Twenty days from now, in what is sure to be a heavily covered release, the US Bureau of Economic Analysis will unveil its advance estimate of US Q3 2020 GDP. After a historic decline in Q2, expect the reverse: a historically huge surge. How large? Estimates tracked by FactSet run the gamut from 17.0% annualized to 39.0%.[i] The Atlanta, New York and St. Louis Fed’s nowcasts—attempts to estimate GDP growth in real time using incoming data throughout the quarter—put Q3 at 35.3%, 14.0% and 20.3%, respectively.[ii] The median of these 30 total forecasts is 26.1%. Similarly huge jumps—if not huger—are expected in most of the developed world. The takeaways from this for investors are limited, but we do think putting these data in perspective can help manage expectations.
The third estimate of US Q2 2020 GDP put the springtime contraction at -31.4% annualized, the biggest drop since … ever. Now, as we told readers (probably too often), that doesn’t mean GDP fell by roughly a third. That is the rate of decline if contraction lasted a year at that quarterly clip. Similarly, if the median Wall Street estimate holds, the 26.2% annualized jump wouldn’t mean that GDP grew by more than a quarter.
As for those estimates, Exhibit 1 plots 30 forecasts of US Q3 GDP, as tracked by FactSet, and the three regional Feds. For some perspective, America’s highest-ever growth rate since quarterly GDP data began in 1947 was Q1 1950’s 16.7% annualized.[iii] All of Wall Street’s current estimates exceed this. Only the bears over at the New York Fed estimate a weaker-than-record growth rate.[iv]
Exhibit 1: Range of US Q3 GDP Growth Forecasts
Source: FactSet, as of 10/9/2020. Forecasts range from Oddo’s made on July 22 to RBC’s on October 8, and all are subject to revision.
Forecasts for other major nations are even bigger. Exhibit 2 shows this in both quarter-over-quarter and annualized terms, to facilitate comparison.
Exhibit 2: Median Q3 GDP Growth Forecasts for Selected Developed Nations
Source: FactSet, as of 10/8/2020. Italicized figures represent our conversion of the data from annualized to quarter-over-quarter, or vice-versa. The other estimates in the Q3 column were provided by FactSet.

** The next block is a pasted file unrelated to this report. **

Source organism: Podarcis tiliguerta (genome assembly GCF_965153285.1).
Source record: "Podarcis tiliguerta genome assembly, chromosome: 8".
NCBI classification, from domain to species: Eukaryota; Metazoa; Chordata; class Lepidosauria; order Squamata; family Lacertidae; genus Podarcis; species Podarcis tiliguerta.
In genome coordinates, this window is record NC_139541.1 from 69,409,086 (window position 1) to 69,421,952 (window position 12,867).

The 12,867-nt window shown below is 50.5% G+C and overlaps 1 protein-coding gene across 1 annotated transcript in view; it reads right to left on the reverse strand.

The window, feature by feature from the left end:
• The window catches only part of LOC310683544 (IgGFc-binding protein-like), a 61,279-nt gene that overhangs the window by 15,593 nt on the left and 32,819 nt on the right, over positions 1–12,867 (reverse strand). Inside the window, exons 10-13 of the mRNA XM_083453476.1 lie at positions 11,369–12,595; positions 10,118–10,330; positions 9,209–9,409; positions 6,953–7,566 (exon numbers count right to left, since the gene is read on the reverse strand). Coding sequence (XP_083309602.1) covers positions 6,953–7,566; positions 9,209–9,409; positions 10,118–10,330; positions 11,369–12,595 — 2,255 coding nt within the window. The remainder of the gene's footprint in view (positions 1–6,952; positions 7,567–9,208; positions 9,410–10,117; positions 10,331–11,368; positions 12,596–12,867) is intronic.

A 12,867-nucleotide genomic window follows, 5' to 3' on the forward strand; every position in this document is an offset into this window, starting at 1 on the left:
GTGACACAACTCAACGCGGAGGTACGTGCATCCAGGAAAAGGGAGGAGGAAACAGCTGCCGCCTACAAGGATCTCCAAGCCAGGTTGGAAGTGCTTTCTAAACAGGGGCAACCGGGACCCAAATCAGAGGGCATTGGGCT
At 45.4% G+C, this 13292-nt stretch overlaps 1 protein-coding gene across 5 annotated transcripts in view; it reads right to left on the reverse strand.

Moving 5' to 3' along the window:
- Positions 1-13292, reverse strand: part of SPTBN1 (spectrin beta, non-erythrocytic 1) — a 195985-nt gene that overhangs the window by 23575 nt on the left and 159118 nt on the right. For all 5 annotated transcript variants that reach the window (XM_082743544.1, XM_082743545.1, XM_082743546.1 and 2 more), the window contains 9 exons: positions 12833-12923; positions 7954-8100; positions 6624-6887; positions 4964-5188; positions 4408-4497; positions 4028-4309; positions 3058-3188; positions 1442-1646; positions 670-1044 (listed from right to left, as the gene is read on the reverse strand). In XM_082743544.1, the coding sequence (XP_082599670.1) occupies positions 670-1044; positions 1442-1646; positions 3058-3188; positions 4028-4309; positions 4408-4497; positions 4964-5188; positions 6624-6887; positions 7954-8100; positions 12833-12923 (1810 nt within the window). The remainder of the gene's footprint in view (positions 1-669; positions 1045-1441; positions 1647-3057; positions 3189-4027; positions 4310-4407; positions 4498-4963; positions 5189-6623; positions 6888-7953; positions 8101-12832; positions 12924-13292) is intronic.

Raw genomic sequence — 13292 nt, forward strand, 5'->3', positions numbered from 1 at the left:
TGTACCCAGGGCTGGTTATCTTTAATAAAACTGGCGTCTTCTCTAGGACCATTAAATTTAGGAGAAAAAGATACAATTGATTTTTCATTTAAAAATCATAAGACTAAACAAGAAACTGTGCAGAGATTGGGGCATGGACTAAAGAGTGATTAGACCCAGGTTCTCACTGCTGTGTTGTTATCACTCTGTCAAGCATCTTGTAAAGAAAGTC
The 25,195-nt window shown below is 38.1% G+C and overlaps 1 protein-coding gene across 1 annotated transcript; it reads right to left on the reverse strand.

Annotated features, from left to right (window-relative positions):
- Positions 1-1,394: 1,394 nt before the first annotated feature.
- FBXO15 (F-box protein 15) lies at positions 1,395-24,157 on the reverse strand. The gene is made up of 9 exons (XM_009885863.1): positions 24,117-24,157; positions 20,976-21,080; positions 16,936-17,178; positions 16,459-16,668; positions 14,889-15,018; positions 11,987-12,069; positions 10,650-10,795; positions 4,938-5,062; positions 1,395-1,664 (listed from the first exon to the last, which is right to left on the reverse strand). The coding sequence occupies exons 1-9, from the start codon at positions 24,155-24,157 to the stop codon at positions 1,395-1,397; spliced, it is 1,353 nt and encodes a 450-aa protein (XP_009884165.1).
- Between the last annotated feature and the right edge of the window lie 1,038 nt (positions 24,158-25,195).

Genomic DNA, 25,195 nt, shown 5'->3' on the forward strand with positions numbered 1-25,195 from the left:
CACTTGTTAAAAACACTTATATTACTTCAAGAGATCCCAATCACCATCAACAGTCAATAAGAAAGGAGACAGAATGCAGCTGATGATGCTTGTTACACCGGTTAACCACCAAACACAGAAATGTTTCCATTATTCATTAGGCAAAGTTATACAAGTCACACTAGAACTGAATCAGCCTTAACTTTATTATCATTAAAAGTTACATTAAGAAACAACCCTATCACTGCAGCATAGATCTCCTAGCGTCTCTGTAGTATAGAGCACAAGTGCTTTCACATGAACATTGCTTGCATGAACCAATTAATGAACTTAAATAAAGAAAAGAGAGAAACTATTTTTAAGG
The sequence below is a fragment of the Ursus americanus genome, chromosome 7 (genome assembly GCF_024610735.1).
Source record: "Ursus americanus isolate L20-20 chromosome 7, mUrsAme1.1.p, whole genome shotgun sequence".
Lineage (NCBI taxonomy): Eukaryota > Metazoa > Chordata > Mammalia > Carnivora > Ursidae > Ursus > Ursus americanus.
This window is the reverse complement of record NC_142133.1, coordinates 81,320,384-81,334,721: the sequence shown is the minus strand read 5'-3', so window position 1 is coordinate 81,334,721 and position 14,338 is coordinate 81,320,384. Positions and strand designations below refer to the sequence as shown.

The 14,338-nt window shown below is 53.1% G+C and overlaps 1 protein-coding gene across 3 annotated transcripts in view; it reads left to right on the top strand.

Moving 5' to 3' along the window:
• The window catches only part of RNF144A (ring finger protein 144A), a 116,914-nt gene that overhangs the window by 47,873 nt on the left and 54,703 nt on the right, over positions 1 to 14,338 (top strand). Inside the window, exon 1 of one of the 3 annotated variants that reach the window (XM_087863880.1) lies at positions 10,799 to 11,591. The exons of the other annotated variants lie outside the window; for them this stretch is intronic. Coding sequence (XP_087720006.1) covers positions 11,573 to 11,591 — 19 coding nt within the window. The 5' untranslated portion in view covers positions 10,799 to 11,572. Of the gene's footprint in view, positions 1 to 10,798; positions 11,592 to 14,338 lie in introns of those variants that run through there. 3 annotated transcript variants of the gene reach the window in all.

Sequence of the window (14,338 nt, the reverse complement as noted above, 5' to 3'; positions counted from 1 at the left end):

It is important to note, in our view, that these enormous growth rates are due largely to the exceedingly depressed base they build off of. When you shutter a wide swath of the economy, a sharp contraction is the outcome. No matter the nobility of the purpose, a downturn is a feature of lockdowns, not a bug. Their point is to cease in-person activity. Reopening businesses, then, virtually assures a rush of activity. Despite loads of economists talking up policy responses, that simplistic tale is what Q2 and Q3’s rollercoaster data reflect.
Looking ahead, the median of 28 estimates tracked by FactSet reflects this, putting Q4 US GDP growth at 5.2% annualized. That would historically be quick, but it obviously isn’t going to set any records. This, plus the associated slowdowns in various other data series like nonfarm payroll growth and retail sales, has many pundits worrying the recovery is slowing—losing steam. It is slowing, of course, but that shouldn’t surprise. Once the base is higher from businesses having reopened, slower growth rates are only natural. They are a sign that a semblance of normalcy is returning. So no, Q4 2020 GDP won’t spike massively like Q3. That is a good thing.
Of course, we probably also won’t see pre-COVID output levels in Q4 either. But these are pretty arbitrary markers. For stocks, they hold little significance. There is no sign reaching pre-recession output levels has ever influenced stocks in the past. Now shouldn’t be different. Besides, we think markets—discounters of conditions 3 – 30 months ahead—are likely looking well beyond 2020 at this point, to a time when COVID and the related lockdowns are a bad memory.
So, our advice: Set your expectations for a massive Q3 US GDP report in 20 days’ time. But don’t overthink the implications, because there aren’t many.
[i] Source: FactSet, as of 10/9/2020.
[ii] Source: Federal Reserve Banks of Atlanta, New York and St. Louis, as of 10/9/2020.
[iii] Source: US Bureau of Economic Analysis, as of 10/8/2020.
[iv] Come on, we don’t know that they are actually bearish. That is a joke.
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*The content contained in this article represents only the opinions and viewpoints of the Fisher Investments editorial staff.